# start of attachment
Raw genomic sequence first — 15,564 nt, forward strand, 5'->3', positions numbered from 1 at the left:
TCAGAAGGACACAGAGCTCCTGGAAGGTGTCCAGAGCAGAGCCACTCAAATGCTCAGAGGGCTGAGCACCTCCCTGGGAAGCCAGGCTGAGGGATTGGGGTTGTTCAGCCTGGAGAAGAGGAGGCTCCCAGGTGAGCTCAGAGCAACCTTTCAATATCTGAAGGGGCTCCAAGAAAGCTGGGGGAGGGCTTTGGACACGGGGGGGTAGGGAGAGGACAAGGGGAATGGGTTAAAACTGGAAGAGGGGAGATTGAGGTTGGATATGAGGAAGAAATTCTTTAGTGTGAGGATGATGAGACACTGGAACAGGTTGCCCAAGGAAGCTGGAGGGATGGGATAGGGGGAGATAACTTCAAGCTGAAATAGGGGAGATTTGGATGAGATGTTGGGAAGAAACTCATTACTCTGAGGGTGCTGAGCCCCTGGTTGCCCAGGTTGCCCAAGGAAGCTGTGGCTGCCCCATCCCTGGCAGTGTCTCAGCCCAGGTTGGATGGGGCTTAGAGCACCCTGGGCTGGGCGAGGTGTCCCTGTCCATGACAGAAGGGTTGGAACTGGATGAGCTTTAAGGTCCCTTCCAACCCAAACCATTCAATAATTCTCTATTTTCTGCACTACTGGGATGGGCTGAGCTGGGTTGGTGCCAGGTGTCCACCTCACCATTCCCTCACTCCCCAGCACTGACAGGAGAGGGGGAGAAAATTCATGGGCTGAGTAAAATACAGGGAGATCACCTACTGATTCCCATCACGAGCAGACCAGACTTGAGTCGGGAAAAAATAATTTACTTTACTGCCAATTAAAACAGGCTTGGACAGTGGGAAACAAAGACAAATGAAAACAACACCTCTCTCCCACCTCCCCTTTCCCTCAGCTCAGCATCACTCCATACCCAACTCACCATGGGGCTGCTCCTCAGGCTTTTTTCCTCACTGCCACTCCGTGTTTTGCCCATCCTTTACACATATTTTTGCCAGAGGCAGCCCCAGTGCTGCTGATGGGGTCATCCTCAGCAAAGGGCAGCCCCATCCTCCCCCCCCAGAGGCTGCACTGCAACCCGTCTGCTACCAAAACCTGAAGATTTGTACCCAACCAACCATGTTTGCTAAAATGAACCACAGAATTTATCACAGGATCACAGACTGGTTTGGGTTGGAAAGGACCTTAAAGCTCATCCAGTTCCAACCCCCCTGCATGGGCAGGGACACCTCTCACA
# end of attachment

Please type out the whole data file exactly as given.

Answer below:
Raw genomic sequence first — 15,564 nt, forward strand, 5'->3', positions numbered from 1 at the left:
TCAGAAGGACACAGAGCTCCTGGAAGGTGTCCAGAGCAGAGCCACTCAAATGCTCAGAGGGCTGAGCACCTCCCTGGGAAGCCAGGCTGAGGGATTGGGGTTGTTCAGCCTGGAGAAGAGGAGGCTCCCAGGTGAGCTCAGAGCAACCTTTCAATATCTGAAGGGGCTCCAAGAAAGCTGGGGGAGGGCTTTGGACACGGGGGGGTAGGGAGAGGACAAGGGGAATGGGTTAAAACTGGAAGAGGGGAGATTGAGGTTGGATATGAGGAAGAAATTCTTTAGTGTGAGGATGATGAGACACTGGAACAGGTTGCCCAAGGAAGCTGGAGGGATGGGATAGGGGGAGATAACTTCAAGCTGAAATAGGGGAGATTTGGATGAGATGTTGGGAAGAAACTCATTACTCTGAGGGTGCTGAGCCCCTGGTTGCCCAGGTTGCCCAAGGAAGCTGTGGCTGCCCCATCCCTGGCAGTGTCTCAGCCCAGGTTGGATGGGGCTTAGAGCACCCTGGGCTGGGCGAGGTGTCCCTGTCCATGACAGAAGGGTTGGAACTGGATGAGCTTTAAGGTCCCTTCCAACCCAAACCATTCAATAATTCTCTATTTTCTGCACTACTGGGATGGGCTGAGCTGGGTTGGTGCCAGGTGTCCACCTCACCATTCCCTCACTCCCCAGCACTGACAGGAGAGGGGGAGAAAATTCATGGGCTGAGTAAAATACAGGGAGATCACCTACTGATTCCCATCACGAGCAGACCAGACTTGAGTCGGGAAAAAATAATTTACTTTACTGCCAATTAAAACAGGCTTGGACAGTGGGAAACAAAGACAAATGAAAACAACACCTCTCTCCCACCTCCCCTTTCCCTCAGCTCAGCATCACTCCATACCCAACTCACCATGGGGCTGCTCCTCAGGCTTTTTTCCTCACTGCCACTCCGTGTTTTGCCCATCCTTTACACATATTTTTGCCAGAGGCAGCCCCAGTGCTGCTGATGGGGTCATCCTCAGCAAAGGGCAGCCCCATCCTCCCCCCCCAGAGGCTGCACTGCAACCCGTCTGCTACCAAAACCTGAAGATTTGTACCCAACCAACCATGTTTGCTAAAATGAACCACAGAATTTATCACAGGATCACAGACTGGTTTGGGTTGGAAAGGACCTTAAAGCTCATCCAGTTCCAACCCCCCTGCATGGGCAGGGACACCTCTCACA